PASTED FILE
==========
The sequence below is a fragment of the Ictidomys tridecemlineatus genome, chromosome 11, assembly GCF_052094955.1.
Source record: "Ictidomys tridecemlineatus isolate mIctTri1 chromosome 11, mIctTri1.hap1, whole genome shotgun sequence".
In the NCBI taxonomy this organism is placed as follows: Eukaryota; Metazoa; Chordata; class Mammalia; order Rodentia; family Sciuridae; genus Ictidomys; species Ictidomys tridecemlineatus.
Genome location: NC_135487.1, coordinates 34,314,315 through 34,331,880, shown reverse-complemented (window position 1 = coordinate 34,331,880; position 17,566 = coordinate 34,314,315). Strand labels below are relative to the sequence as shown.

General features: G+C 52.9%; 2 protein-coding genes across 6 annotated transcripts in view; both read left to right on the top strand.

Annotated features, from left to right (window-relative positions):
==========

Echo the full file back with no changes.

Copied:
The sequence below is a fragment of the Ictidomys tridecemlineatus genome, chromosome 11, assembly GCF_052094955.1.
Source record: "Ictidomys tridecemlineatus isolate mIctTri1 chromosome 11, mIctTri1.hap1, whole genome shotgun sequence".
In the NCBI taxonomy this organism is placed as follows: Eukaryota; Metazoa; Chordata; class Mammalia; order Rodentia; family Sciuridae; genus Ictidomys; species Ictidomys tridecemlineatus.
Genome location: NC_135487.1, coordinates 34,314,315 through 34,331,880, shown reverse-complemented (window position 1 = coordinate 34,331,880; position 17,566 = coordinate 34,314,315). Strand labels below are relative to the sequence as shown.

General features: G+C 52.9%; 2 protein-coding genes across 6 annotated transcripts in view; both read left to right on the top strand.

Annotated features, from left to right (window-relative positions):